From Kara’s Flowers to Maroon 5

Whether you are a lover of the band Maroon 5 or simply a curious reader, thank you for taking the time to visit my site.  As this is the first installment in my Maroon 5 webblog, I find it appropriate to provide you with an introduction to the band.  This pop/rock group is personally my favorite band, and I hope that after reading my blog you too will gain an appreciation for their music.  Some of you, even avid listeners of Maroon 5, may not know that the band was originally created under the name of Kara’s Flowers in 1995 by singer Adam Levine, guitarist Jessie Carmichael, bass guitarist Mickey Madden, and drummer Ryan Dusick.  The group was your typical high school band, playing out of garages and basements in Los Angeles and Malibu, California until they were signed by Reprise Records.  Kara’s Flowers was heavily influenced both in music and fashion by bands like Nirvana, Pearl Jam, and the Beatles, and, in 1997, they released their very first album titled The Fourth World.

Fara's Flowers

Unfortunately, though, due to poor response from listeners, Reprise chose to drop Kara’s Flowers.  The band came close to falling apart, but after Adam and Jessie left and returned from a semester at college in Long Island, the band underwent a similar transformation.  James Valentine, a talented guitarist joined the band, Jesse switched from playing guitar to keyboard, and Kara’s Flowers became Maroon 5.  The true meaning behind the band’s name is a secret, however, and only band members and, interestingly, Billy Joel know the meaning behind the words.  Maroon 5 has gone on to become perhaps one of the most popular bands of the 2000s.  Although members have been lost and gained along the way (Ryan Dusick was replaced by Matt Flynn after an injury and PJ Morton is currently standing in for Jessie Carmichael as he pursues suspended plans), the band has seen incredible success over the years.  They have won three Grammy Awards, two People’s Choice Awards, one World Music Award, and countless other honors and nominations.  Recently, beginning with Adam Levine’s recording of “Stereo Hearts” in 2011 with Gym Class Heroes, Maroon 5 has also seen a revitalization in their music style by choosing to work with other writers.  As this blog continues over the course of this semester, I will explore more about the band’s members, songs, and collaborations while trying to make the site as interactive as possible for readers.  Thank you again for reading my blog, and remember to check in once in a while for more fun and exciting facts about one of the greatest bands of our generation!  Also, be sure to check out “Soap Disco” by Kara’s Flowers.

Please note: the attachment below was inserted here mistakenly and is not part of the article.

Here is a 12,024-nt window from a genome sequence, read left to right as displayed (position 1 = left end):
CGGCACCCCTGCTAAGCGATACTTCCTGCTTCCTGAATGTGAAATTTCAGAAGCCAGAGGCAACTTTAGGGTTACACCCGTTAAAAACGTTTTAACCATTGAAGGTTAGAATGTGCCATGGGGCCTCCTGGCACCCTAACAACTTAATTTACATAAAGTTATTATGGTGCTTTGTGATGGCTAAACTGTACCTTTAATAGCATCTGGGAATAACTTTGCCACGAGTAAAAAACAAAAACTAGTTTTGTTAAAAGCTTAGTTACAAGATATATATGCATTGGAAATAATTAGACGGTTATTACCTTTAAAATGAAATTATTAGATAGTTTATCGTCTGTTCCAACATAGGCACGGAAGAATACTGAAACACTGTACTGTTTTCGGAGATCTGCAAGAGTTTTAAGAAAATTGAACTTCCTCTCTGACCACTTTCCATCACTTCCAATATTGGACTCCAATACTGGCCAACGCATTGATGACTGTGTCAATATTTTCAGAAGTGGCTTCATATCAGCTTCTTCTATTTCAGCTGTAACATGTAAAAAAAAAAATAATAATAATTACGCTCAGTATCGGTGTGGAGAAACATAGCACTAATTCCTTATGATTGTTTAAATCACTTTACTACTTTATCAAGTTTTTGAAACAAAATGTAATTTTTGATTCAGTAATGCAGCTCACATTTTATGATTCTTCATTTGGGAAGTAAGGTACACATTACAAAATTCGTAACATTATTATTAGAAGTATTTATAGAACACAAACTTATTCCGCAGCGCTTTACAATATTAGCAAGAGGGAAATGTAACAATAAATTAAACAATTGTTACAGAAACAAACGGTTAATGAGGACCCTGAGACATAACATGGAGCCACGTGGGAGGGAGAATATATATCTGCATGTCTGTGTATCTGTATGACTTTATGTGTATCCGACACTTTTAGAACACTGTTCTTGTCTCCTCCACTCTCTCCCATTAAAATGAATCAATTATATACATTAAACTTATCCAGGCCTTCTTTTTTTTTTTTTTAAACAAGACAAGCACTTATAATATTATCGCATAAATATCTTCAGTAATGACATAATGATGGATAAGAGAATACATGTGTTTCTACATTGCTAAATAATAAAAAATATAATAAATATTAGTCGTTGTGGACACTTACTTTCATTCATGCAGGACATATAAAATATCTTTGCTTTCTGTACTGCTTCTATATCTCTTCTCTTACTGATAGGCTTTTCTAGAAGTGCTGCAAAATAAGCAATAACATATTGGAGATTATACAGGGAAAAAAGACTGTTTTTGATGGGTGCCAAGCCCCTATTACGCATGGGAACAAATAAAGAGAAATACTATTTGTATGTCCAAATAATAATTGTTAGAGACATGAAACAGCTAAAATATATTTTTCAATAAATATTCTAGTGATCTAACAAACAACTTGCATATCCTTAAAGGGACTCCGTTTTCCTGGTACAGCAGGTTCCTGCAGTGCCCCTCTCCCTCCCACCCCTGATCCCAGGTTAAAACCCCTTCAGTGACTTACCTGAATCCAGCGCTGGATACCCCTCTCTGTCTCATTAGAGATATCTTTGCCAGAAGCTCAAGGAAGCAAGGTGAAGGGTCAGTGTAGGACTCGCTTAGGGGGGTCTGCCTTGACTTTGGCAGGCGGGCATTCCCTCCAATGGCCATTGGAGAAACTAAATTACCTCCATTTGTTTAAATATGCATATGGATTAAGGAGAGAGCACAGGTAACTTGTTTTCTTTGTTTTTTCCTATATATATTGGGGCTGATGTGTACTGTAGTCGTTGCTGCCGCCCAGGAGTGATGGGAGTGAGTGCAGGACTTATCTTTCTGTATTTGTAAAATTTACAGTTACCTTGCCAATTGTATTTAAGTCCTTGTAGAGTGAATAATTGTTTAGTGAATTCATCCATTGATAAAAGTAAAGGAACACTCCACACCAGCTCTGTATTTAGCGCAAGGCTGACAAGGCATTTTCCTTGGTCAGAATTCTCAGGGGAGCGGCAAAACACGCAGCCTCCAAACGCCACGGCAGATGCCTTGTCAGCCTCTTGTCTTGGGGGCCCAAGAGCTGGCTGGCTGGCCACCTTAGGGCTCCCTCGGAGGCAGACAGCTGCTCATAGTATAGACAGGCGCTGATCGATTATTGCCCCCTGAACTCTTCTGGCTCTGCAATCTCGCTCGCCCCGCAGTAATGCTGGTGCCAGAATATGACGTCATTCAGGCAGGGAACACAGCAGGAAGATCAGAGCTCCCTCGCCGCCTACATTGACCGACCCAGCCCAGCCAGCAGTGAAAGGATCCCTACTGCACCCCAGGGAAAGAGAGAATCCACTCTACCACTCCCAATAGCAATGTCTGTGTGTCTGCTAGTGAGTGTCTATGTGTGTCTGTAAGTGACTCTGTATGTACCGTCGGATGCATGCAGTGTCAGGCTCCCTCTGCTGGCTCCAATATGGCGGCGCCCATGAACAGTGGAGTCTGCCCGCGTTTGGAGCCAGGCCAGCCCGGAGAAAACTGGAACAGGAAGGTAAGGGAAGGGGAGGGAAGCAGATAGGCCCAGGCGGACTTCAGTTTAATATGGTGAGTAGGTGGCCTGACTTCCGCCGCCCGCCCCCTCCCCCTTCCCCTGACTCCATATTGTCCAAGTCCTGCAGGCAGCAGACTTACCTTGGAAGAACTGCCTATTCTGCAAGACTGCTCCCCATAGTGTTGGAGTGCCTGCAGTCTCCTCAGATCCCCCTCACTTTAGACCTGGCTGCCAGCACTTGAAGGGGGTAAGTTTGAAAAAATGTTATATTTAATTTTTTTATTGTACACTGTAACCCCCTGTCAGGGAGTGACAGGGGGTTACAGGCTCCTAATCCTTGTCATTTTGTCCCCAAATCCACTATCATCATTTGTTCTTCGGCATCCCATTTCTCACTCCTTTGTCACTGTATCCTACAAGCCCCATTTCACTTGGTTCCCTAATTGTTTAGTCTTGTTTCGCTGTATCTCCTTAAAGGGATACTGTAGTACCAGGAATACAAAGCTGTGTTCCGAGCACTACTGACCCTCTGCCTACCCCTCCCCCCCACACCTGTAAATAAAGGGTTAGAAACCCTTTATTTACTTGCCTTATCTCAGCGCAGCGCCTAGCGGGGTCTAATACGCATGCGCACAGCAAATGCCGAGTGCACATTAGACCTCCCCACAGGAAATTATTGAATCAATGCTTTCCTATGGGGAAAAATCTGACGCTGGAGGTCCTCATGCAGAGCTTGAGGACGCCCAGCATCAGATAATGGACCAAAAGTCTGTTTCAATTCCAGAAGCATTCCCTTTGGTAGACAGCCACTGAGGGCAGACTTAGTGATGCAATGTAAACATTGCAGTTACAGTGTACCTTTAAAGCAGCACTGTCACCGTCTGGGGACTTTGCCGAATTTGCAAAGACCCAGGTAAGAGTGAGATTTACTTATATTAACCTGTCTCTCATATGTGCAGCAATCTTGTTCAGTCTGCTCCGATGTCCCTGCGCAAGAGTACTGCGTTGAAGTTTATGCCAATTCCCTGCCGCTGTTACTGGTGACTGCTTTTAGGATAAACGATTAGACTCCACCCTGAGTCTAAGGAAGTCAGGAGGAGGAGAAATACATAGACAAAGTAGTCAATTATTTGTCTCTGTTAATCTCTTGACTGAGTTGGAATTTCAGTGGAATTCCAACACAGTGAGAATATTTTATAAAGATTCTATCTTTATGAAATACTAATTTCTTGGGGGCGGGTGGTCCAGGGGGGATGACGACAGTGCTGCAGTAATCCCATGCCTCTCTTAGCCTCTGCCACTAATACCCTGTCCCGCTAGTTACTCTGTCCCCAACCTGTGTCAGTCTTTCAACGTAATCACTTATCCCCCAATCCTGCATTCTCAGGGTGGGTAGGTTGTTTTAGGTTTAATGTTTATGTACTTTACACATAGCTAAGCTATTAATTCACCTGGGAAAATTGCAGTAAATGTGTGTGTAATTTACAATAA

(Summary of the band Kara’s Flowers)

(Summary of the band Maroon 5 from the point of view of bass guitarist Mickey Madden)

(Summary of Maroon 5 awards and nominations)

Date of publication of “Stereo Hearts (feat. Adam Levine)” released by Gym Class Heroes taken from iTunes

Ideas for Paper 1: Rhetorical Analysis of an Advertisement

One idea for “Paper 1: Rhetorical Analysis of an Advertisement” would be to discuss the U.S. Army Reserve Commercial “Where Can…”  This commercial depicts everyday men and women leaving their careers to serve in similar positions in the U.S. Army Reserve.  This commercial uses ethos by showing people of stature in the community (a businesswoman and a doctor) taking the transformation into soldiers in uniform.  The characters go from being people you relate to and admire to people you respect.  It uses pathos by appealing to the American commonplace of patriotism.  Logos is also displayed, for the commercial implies that citizens, even students, do not have to put their lives on hold to serve their country.  You can still do what you love while making a difference at the same time.  The commercial also uses the rhetorical devices of posing questions to the audience and using the inspirational theme of the U.S. Army as background music.  I like this commercial in particular because it appeals to all citizens.  From doctors to students, men to women, we are all American and can better the United States.  The commercial also highlights the American ideology that the greatest honor of all is to serve your country.  Overall, I feel that this commercial provides the perfect example for a rhetorical analysis.

Another idea of a commercial for which I could perform a rhetorical analysis would be the Geico “Hump Day Camel Commercial.”  This commercial shows ethos by again depicting everyday workers in business attire that the audience can relate to.  Pathos is perhaps the most obvious rhetorical device used, for, at the end of the commercial, the word “happy,” a word not usually connected to insurance, is literally stated.  Logos is shown through Geico’s use of their famous slogan that “15 minutes could save you 15% or more.”  Another rhetorical device displayed in the Camel commercial is that it appeals to the sense of humor of the audience, making the advertisement more memorable.  The commonplace in this commercial is that everyone, no matter what job you hold or your social class, needs insurance.  Lastly, the commercial plays on the ideology that buying insurance is boring by trying to convey a playful and even enjoyable mood.  The Geico “Hump Day Camel Commercial” provides yet another excellent example for a thorough rhetorical analysis.